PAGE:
An anonymous reader writes: Google has announced an experimental marketplace called the Patent Purchase Promotion, which aims to keep patents out of the hands of patent trolls. From the announcement: "By simplifying the process and having a concentrated submission window, we can focus our efforts into quickly evaluating patent assets and getting responses back to potential sellers quickly. Hopefully this will translate into better experiences for sellers, and remove the complications of working with entities such as patent trolls."

+ - Second HTTPS Snooping Flaw Breaks Security for Thousands of iOS Apps->

Submitted by itwbennett
itwbennett writes: Attackers can potentially snoop on the encrypted traffic of over 25,000 iOS applications due to a vulnerability in a popular open-source networking library. The vulnerability stems from a failure to validate the domain names of digital certificates in AFNetworking, a library used by a large number of iOS and Mac OS X app developers to implement Web communications — including those over HTTPS (HTTP with SSL/TLS encryption).
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+ - Conde Nast to announce VR series targeting digital viewers->

Submitted by Anonymous Coward
An anonymous reader writes: Lifestyle and fashion publishing giant Conde Nast is planning to move into virtual reality in an effort to trial new marketing and advertising streams to attract digital consumers [http://uk.reuters.com/article/2015/04/27/uk-media-condenast-digital-idUKKBN0NI01H20150427]. The privately-owned company is expected to announce two new virtual reality series hosted by its TV and film division, Conde Nast Entertainment (CNE), at the Newfronts advertising and digital content showcase in New York tomorrow. The entertainment firm is not revealing much information on the shows that it is producing alongside virtual reality group Jaunt VR. However, it is though that the series will follow a storytelling narrative – Conde Nast becoming one of the first publishing houses to use the technology in this format. The series will be aired on CNE’s The Scene, a digital platform launched in 2014 to showcase video content from Conde Nast publications as well as media partners including BuzzFeed, Forbes, Variety and ABC News.
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+ - NASA's Greatest Observatories View The Galactic Center

Submitted by StartsWithABang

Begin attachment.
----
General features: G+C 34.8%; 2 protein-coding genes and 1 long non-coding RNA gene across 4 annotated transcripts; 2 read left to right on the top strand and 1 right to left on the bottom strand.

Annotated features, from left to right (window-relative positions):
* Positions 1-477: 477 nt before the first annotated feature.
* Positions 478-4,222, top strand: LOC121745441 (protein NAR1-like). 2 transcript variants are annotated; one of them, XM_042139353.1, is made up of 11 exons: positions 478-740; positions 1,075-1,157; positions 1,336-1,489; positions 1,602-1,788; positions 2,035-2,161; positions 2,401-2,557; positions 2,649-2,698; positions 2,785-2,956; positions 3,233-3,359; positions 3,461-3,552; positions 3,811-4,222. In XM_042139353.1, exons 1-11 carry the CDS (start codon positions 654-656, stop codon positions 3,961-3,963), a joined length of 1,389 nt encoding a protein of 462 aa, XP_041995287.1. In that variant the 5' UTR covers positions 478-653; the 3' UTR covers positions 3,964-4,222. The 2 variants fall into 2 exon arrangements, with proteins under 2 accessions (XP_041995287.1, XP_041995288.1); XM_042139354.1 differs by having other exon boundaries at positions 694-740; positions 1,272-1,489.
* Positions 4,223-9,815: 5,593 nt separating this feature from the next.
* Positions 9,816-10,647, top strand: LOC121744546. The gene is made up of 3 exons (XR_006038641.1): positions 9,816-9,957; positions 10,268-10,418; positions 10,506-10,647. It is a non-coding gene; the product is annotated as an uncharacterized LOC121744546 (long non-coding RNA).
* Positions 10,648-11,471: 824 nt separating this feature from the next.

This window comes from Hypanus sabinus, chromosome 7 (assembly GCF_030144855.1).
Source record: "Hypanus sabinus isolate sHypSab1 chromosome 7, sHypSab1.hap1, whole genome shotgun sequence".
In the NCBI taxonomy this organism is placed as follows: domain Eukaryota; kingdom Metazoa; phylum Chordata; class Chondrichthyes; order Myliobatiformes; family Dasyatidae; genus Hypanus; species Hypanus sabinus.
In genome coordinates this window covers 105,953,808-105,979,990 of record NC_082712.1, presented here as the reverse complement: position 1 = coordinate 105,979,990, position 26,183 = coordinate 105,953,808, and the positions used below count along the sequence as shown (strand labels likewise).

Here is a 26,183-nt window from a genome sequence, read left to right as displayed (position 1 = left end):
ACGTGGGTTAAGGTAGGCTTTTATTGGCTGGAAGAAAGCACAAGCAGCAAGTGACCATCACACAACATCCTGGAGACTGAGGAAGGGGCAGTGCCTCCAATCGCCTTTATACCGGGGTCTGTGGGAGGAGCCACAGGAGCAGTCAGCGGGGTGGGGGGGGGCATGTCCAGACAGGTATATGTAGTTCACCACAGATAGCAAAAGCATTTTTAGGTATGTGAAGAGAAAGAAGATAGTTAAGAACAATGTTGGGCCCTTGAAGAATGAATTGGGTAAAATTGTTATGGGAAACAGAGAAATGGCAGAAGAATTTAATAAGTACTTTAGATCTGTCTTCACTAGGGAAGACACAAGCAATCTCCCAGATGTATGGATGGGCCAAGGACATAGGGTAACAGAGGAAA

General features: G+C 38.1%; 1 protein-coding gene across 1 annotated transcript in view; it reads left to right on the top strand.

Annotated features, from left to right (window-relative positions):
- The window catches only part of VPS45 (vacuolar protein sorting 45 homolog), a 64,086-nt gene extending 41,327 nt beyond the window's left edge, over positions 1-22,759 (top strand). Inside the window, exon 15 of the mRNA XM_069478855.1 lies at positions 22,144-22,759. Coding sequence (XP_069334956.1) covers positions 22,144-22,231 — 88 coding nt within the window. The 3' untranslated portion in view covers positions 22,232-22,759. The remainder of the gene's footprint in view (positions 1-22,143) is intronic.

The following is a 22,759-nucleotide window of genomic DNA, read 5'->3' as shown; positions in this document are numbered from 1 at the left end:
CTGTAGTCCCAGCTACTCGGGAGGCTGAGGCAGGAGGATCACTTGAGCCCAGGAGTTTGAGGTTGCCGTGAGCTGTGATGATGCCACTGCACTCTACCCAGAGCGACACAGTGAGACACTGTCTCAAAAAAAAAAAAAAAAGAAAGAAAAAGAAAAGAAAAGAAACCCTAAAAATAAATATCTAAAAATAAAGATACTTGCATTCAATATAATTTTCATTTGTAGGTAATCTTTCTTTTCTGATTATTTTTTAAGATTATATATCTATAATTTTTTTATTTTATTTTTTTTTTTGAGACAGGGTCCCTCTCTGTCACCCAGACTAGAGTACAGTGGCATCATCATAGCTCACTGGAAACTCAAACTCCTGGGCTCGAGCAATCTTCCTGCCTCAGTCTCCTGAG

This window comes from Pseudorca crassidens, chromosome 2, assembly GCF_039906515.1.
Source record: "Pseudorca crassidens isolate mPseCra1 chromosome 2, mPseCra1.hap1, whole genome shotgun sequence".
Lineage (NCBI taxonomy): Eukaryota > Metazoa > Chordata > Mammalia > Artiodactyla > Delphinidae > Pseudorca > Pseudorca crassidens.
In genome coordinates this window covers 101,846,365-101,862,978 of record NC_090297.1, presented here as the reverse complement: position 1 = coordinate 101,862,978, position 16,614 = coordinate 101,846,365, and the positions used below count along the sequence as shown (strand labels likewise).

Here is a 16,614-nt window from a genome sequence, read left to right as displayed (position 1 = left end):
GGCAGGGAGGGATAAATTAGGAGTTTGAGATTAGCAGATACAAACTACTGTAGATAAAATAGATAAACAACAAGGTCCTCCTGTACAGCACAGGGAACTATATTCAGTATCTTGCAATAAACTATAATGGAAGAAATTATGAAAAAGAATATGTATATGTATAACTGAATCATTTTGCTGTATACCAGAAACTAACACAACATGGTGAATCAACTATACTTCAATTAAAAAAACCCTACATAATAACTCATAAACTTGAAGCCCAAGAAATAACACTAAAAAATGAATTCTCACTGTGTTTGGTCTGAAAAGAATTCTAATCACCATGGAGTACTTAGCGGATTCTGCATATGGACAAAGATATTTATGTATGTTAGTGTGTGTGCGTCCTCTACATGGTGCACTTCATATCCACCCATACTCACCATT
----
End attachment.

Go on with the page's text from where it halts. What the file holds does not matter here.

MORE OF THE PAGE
StartsWithABang writes: Sure, the Hubble Space Telescope gives us unparalleled views of our Universe. We can even use it – with its near-infrared camera, NICMOS – to view the very center of our galaxy, something completely blocked by dust in visible light. But part of the incredible power of Hubble relies not on anything to do with the spacecraft or the instruments itself, but rather on the fact that Hubble is only one part of NASA’s great observatories program. Combined with Spitzer (mid-and-far IR) and Chandra (X-ray) data, the astrophysics of this truly remarkable region is revealed in unprecedented detail.
Robotics

Robots Step Into the Backbreaking Agricultural Work That Immigrants Won't Do 283

Posted by samzenpus
from the they-took-our-jobs dept.
HughPickens.com writes: Ilan Brat reports at the WSJ that technological advances are making it possible for robots to handle the backbreaking job of gently plucking ripe strawberries from below deep-green leaves, just as the shrinking supply of available fruit pickers has made the technology more financially attractive. "It's no longer a problem of how much does a strawberry harvester cost," says Juan Bravo, inventor of Agrobot, the picking machine. "Now it's about how much does it cost to leave a field unpicked, and that's a lot more expensive." The Agrobot costs about $100,000 and Bravo has a second, larger prototype in development. Other devices similarly are starting to assume delicate tasks in different parts of the fresh-produce industry, from planting vegetable seedlings to harvesting lettuce to transplanting roses. While farmers of corn and other commodity crops replaced most of their workers decades ago with giant combines, growers of produce and plants have largely stuck with human pickers—partly to avoid maladroit machines marring the blemish-free appearance of items that consumers see on store shelves. With workers in short supply, "the only way to get more out of the sunshine we have is to elevate the technology," says Soren Bjorn.